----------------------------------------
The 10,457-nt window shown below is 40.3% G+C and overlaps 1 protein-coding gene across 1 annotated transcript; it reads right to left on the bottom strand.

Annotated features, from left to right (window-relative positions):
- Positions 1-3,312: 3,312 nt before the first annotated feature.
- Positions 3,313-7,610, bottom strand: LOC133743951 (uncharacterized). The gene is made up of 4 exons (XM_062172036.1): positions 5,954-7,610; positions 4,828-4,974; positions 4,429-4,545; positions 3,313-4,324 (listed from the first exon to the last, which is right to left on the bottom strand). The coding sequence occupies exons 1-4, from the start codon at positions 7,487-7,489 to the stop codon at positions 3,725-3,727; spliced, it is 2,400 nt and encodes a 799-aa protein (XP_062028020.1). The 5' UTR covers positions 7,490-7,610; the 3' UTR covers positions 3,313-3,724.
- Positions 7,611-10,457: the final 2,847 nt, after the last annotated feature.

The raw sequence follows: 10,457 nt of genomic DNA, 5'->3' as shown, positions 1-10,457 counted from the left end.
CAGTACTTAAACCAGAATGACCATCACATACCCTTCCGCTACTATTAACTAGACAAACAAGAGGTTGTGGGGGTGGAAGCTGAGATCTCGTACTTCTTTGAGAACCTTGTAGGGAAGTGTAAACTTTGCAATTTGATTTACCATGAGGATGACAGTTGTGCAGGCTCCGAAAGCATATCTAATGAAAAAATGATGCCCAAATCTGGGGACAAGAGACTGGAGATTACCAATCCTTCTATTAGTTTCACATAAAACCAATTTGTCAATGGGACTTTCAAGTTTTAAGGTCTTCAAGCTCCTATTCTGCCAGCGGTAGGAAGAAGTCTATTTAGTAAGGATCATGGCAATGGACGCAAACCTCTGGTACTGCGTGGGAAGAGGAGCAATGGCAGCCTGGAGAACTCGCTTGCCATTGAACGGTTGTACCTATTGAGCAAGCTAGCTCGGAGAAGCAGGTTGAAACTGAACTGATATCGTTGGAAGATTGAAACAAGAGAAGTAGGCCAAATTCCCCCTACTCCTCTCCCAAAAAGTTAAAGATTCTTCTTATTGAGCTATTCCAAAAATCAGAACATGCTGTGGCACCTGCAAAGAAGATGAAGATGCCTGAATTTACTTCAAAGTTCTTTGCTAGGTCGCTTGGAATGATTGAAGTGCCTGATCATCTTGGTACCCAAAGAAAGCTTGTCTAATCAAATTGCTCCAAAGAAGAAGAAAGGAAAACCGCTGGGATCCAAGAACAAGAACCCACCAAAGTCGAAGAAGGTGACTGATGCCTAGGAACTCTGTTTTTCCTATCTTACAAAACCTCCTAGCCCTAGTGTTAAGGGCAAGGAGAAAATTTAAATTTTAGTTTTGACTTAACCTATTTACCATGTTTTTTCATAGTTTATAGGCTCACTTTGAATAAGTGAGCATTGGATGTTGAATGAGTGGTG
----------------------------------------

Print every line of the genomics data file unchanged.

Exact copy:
The 10,457-nt window shown below is 40.3% G+C and overlaps 1 protein-coding gene across 1 annotated transcript; it reads right to left on the bottom strand.

Annotated features, from left to right (window-relative positions):
- Positions 1-3,312: 3,312 nt before the first annotated feature.
- Positions 3,313-7,610, bottom strand: LOC133743951 (uncharacterized). The gene is made up of 4 exons (XM_062172036.1): positions 5,954-7,610; positions 4,828-4,974; positions 4,429-4,545; positions 3,313-4,324 (listed from the first exon to the last, which is right to left on the bottom strand). The coding sequence occupies exons 1-4, from the start codon at positions 7,487-7,489 to the stop codon at positions 3,725-3,727; spliced, it is 2,400 nt and encodes a 799-aa protein (XP_062028020.1). The 5' UTR covers positions 7,490-7,610; the 3' UTR covers positions 3,313-3,724.
- Positions 7,611-10,457: the final 2,847 nt, after the last annotated feature.

The raw sequence follows: 10,457 nt of genomic DNA, 5'->3' as shown, positions 1-10,457 counted from the left end.
CAGTACTTAAACCAGAATGACCATCACATACCCTTCCGCTACTATTAACTAGACAAACAAGAGGTTGTGGGGGTGGAAGCTGAGATCTCGTACTTCTTTGAGAACCTTGTAGGGAAGTGTAAACTTTGCAATTTGATTTACCATGAGGATGACAGTTGTGCAGGCTCCGAAAGCATATCTAATGAAAAAATGATGCCCAAATCTGGGGACAAGAGACTGGAGATTACCAATCCTTCTATTAGTTTCACATAAAACCAATTTGTCAATGGGACTTTCAAGTTTTAAGGTCTTCAAGCTCCTATTCTGCCAGCGGTAGGAAGAAGTCTATTTAGTAAGGATCATGGCAATGGACGCAAACCTCTGGTACTGCGTGGGAAGAGGAGCAATGGCAGCCTGGAGAACTCGCTTGCCATTGAACGGTTGTACCTATTGAGCAAGCTAGCTCGGAGAAGCAGGTTGAAACTGAACTGATATCGTTGGAAGATTGAAACAAGAGAAGTAGGCCAAATTCCCCCTACTCCTCTCCCAAAAAGTTAAAGATTCTTCTTATTGAGCTATTCCAAAAATCAGAACATGCTGTGGCACCTGCAAAGAAGATGAAGATGCCTGAATTTACTTCAAAGTTCTTTGCTAGGTCGCTTGGAATGATTGAAGTGCCTGATCATCTTGGTACCCAAAGAAAGCTTGTCTAATCAAATTGCTCCAAAGAAGAAGAAAGGAAAACCGCTGGGATCCAAGAACAAGAACCCACCAAAGTCGAAGAAGGTGACTGATGCCTAGGAACTCTGTTTTTCCTATCTTACAAAACCTCCTAGCCCTAGTGTTAAGGGCAAGGAGAAAATTTAAATTTTAGTTTTGACTTAACCTATTTACCATGTTTTTTCATAGTTTATAGGCTCACTTTGAATAAGTGAGCATTGGATGTTGAATGAGTGGTG